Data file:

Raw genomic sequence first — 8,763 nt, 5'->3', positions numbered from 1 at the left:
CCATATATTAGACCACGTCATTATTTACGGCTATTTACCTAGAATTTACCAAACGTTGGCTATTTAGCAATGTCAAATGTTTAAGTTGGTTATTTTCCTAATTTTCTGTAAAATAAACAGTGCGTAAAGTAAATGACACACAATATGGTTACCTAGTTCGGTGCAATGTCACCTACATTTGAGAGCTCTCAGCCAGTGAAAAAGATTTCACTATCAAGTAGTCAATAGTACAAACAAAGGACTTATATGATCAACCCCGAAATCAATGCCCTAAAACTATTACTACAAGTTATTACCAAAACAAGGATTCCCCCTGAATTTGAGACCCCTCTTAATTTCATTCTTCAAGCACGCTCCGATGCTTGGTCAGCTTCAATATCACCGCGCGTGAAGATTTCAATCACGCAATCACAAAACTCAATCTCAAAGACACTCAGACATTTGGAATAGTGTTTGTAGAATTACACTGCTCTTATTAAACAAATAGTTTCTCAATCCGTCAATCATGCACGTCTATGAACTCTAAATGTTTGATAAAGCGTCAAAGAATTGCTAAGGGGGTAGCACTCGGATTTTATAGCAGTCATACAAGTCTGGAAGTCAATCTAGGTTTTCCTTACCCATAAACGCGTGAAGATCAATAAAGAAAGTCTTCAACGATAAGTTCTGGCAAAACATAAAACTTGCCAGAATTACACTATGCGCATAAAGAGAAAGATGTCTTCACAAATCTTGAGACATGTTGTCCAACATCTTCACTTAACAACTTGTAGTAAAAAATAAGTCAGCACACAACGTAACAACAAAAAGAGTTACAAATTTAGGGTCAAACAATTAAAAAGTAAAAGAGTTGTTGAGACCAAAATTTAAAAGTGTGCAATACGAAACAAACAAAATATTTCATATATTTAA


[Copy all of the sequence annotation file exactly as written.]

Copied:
Raw genomic sequence first — 8,763 nt, 5'->3', positions numbered from 1 at the left:
CCATATATTAGACCACGTCATTATTTACGGCTATTTACCTAGAATTTACCAAACGTTGGCTATTTAGCAATGTCAAATGTTTAAGTTGGTTATTTTCCTAATTTTCTGTAAAATAAACAGTGCGTAAAGTAAATGACACACAATATGGTTACCTAGTTCGGTGCAATGTCACCTACATTTGAGAGCTCTCAGCCAGTGAAAAAGATTTCACTATCAAGTAGTCAATAGTACAAACAAAGGACTTATATGATCAACCCCGAAATCAATGCCCTAAAACTATTACTACAAGTTATTACCAAAACAAGGATTCCCCCTGAATTTGAGACCCCTCTTAATTTCATTCTTCAAGCACGCTCCGATGCTTGGTCAGCTTCAATATCACCGCGCGTGAAGATTTCAATCACGCAATCACAAAACTCAATCTCAAAGACACTCAGACATTTGGAATAGTGTTTGTAGAATTACACTGCTCTTATTAAACAAATAGTTTCTCAATCCGTCAATCATGCACGTCTATGAACTCTAAATGTTTGATAAAGCGTCAAAGAATTGCTAAGGGGGTAGCACTCGGATTTTATAGCAGTCATACAAGTCTGGAAGTCAATCTAGGTTTTCCTTACCCATAAACGCGTGAAGATCAATAAAGAAAGTCTTCAACGATAAGTTCTGGCAAAACATAAAACTTGCCAGAATTACACTATGCGCATAAAGAGAAAGATGTCTTCACAAATCTTGAGACATGTTGTCCAACATCTTCACTTAACAACTTGTAGTAAAAAATAAGTCAGCACACAACGTAACAACAAAAAGAGTTACAAATTTAGGGTCAAACAATTAAAAAGTAAAAGAGTTGTTGAGACCAAAATTTAAAAGTGTGCAATACGAAACAAACAAAATATTTCATATATTTAA